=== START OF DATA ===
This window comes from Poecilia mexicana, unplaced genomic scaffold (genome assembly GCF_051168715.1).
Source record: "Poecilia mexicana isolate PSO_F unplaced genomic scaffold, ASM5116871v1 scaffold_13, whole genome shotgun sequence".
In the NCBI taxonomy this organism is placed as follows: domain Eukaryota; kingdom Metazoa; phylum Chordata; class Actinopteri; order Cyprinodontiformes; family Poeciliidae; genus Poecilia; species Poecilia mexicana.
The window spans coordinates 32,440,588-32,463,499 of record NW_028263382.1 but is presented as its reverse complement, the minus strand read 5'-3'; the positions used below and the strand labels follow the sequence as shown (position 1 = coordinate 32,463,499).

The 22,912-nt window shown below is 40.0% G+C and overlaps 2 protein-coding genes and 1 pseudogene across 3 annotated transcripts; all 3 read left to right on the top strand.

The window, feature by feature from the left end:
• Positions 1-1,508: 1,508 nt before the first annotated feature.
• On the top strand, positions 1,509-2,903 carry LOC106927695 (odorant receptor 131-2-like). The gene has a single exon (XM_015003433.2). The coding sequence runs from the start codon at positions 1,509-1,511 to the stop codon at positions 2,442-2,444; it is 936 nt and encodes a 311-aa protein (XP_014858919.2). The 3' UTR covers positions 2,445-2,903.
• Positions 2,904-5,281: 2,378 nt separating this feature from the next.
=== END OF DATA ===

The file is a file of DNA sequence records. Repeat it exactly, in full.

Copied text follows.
This window comes from Poecilia mexicana, unplaced genomic scaffold (genome assembly GCF_051168715.1).
Source record: "Poecilia mexicana isolate PSO_F unplaced genomic scaffold, ASM5116871v1 scaffold_13, whole genome shotgun sequence".
In the NCBI taxonomy this organism is placed as follows: domain Eukaryota; kingdom Metazoa; phylum Chordata; class Actinopteri; order Cyprinodontiformes; family Poeciliidae; genus Poecilia; species Poecilia mexicana.
The window spans coordinates 32,440,588-32,463,499 of record NW_028263382.1 but is presented as its reverse complement, the minus strand read 5'-3'; the positions used below and the strand labels follow the sequence as shown (position 1 = coordinate 32,463,499).

The 22,912-nt window shown below is 40.0% G+C and overlaps 2 protein-coding genes and 1 pseudogene across 3 annotated transcripts; all 3 read left to right on the top strand.

The window, feature by feature from the left end:
• Positions 1-1,508: 1,508 nt before the first annotated feature.
• On the top strand, positions 1,509-2,903 carry LOC106927695 (odorant receptor 131-2-like). The gene has a single exon (XM_015003433.2). The coding sequence runs from the start codon at positions 1,509-1,511 to the stop codon at positions 2,442-2,444; it is 936 nt and encodes a 311-aa protein (XP_014858919.2). The 3' UTR covers positions 2,445-2,903.
• Positions 2,904-5,281: 2,378 nt separating this feature from the next.